Elischer’s argument is echoed by Liazzat Bonate’s assessment of the alliance between Mozambique’s ruling party Frente de Libertação de Moçambique (Mozambique Liberation Front, Frelimo) and the Salafi-dominated Conselho Islâmico de Moçambique (Islamic Council of Mozambique, Cislamo). Since the introduction of multi-party politics in the early 1990s, Cislamo representatives have been cooperating with Frelimo in the electoral arena, calling for Muslims to vote for the ruling party, and supporting it financially. Bonate contends that this closeness is among a number of factors that have generated widespread Muslim grassroots disenchantment with Cislamo in northern Mozambique, thereby facilitating the emergence of anti-state fringe groups. Hence, she highlights that “CISLAMO is not an uninterested party to the conflict in Cabo Delgado.”

Secular group divides and Salafi non-radicalisation

In our project we go beyond the conventional inclusion-moderation hypothesis by exploring the relationship between Salafism and secular social cleavages, and by examining how this relationship shapes the impact of electoral competition on Salafi activism. While Salafism is often perceived as inherently anti-secularist, there is evidence that in some cases, the political involvement of Salafi actors has been primarily driven by non-religious group divides. For instance, in his extensive work on the history of Islamic reformism in Ethiopia’s Bale region, Terje Østebø finds that in the 1990s, the local Salafi Ahl al-Sunna movement turned into a strong proponent of Oromo nationalism, “advocating for the notion of Oromumma, a community based on ethnic exclusiveness, rather than that of the Ummah” (Østebø 2010: 31). In his view, this demonstrates, “a largely secularist thinking among the Salafis, detaching religion from public and political life” (Ibid.: 31). In a similar vein, Abdulai Iddrisu traces how in northern Ghana, an emerging Salafi movement took sides in the Dagbon chieftancy conflict. Specifically, he argues that as result of several random events, in the 1960s a fierce Sufi-Salafi socio-theological rivalry eventually started to overlap with the secular succession dispute between the Andani and Abudu Royal Gates. Guided by these insights, we contend that if Salafi movements have historically become tied to secular group divides, the “electoralisation” of these fault-lines effectively constrains these movements from shifting towards jihadism.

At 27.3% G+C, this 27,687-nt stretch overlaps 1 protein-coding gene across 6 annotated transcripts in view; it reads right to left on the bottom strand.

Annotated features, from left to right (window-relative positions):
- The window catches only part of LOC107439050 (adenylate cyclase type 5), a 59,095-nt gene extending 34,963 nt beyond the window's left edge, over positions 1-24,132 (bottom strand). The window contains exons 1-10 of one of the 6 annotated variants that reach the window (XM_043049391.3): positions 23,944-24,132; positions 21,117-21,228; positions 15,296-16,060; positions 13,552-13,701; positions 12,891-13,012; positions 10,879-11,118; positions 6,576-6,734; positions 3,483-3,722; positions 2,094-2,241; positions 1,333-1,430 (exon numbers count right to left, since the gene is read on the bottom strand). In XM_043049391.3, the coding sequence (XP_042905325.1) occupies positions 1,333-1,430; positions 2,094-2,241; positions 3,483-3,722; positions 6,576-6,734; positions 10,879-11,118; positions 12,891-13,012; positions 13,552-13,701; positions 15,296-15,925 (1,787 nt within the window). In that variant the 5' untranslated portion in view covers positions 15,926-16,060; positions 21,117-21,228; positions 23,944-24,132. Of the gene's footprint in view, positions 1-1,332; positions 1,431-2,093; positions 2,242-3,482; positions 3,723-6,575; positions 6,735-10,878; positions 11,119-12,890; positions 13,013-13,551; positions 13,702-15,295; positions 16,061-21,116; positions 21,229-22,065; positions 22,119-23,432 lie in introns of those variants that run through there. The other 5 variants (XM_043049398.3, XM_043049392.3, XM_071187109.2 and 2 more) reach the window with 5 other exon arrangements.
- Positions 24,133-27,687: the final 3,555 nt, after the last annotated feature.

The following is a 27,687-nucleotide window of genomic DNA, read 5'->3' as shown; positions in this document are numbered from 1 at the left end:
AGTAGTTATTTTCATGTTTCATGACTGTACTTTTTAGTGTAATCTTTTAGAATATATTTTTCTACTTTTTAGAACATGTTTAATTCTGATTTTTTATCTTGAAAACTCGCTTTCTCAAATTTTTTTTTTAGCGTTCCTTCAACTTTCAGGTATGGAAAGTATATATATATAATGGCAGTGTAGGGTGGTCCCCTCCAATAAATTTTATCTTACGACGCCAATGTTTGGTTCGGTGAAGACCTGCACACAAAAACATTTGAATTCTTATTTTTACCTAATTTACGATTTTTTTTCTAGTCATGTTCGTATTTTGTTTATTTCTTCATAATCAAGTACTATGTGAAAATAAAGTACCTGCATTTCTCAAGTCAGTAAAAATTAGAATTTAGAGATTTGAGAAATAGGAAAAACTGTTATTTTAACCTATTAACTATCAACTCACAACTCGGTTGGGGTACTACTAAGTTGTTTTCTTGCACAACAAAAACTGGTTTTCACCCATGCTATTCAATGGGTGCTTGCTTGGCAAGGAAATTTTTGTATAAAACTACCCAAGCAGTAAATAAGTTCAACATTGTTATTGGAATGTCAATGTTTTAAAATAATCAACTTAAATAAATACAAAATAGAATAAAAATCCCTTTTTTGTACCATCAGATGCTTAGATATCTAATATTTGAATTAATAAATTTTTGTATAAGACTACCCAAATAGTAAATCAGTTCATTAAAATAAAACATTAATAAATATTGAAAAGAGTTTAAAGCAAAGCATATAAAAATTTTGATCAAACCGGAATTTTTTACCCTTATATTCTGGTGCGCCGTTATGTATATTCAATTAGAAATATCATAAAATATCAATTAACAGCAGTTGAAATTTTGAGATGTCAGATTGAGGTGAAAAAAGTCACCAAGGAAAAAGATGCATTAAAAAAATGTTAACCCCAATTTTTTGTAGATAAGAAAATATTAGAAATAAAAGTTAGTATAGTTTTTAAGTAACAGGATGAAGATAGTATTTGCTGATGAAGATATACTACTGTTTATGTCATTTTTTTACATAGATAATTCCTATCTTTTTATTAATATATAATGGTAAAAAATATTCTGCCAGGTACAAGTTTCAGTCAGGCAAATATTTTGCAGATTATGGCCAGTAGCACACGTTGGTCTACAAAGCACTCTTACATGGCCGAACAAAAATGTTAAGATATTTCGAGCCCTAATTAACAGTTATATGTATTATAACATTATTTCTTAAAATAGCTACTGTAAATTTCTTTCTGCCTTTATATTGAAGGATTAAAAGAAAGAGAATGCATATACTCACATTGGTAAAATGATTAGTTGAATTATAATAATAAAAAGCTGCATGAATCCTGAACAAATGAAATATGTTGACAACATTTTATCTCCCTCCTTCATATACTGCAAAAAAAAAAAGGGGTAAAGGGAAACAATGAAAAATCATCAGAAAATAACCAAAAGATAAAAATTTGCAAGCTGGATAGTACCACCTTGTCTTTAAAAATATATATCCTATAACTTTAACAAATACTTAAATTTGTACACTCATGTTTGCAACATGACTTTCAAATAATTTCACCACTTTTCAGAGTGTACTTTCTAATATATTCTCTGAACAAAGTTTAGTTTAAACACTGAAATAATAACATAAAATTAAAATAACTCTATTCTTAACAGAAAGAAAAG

By testing this hypothesis based on the comparison of sub-national developments in Tanzania, Ghana, Kenya and Mozambique, we seek to underline that while jihadism has undoubtedly turned into a substantial security threat in sub-Saharan Africa, there also exist regional settings that have proven resilient to the rise of militant Islamist entrepreneurs. 

Cited literature

Elischer, Sebstain (2019): “’Partisan Politics Was Making People Angry’: The Rise and Fall of Political Salafism in Kenya.” The Journal of the Middle East and Africa, 10 (2), 121-136.

Iddrisu, Abdulai (2013): Contesting Islam in Africa: Homegrown Wahhabism and Muslim Identity in Northern Ghana, 1920-2010. Durham: Carolina Academic Press.

Østebø, Terje (2010): Islamism in the Horn of Africa. Assessing Ideology, Actos, and Objectives. Oslo: International Law and Policy Institute.

Authors

Jannis Saalfeld, M.A.

Room: LS 034
Phone: +49 (0)203-379-3847
E-Mail: jannis.saalfeld@inef.uni-due.de
Staff Portfolio

Prof. Dr. Christof Hartmann

Room: LF 325
Phone: +49 (0)203-379-2046
E-Mail: christof.hartmann@uni-due.de
Staff Portfolio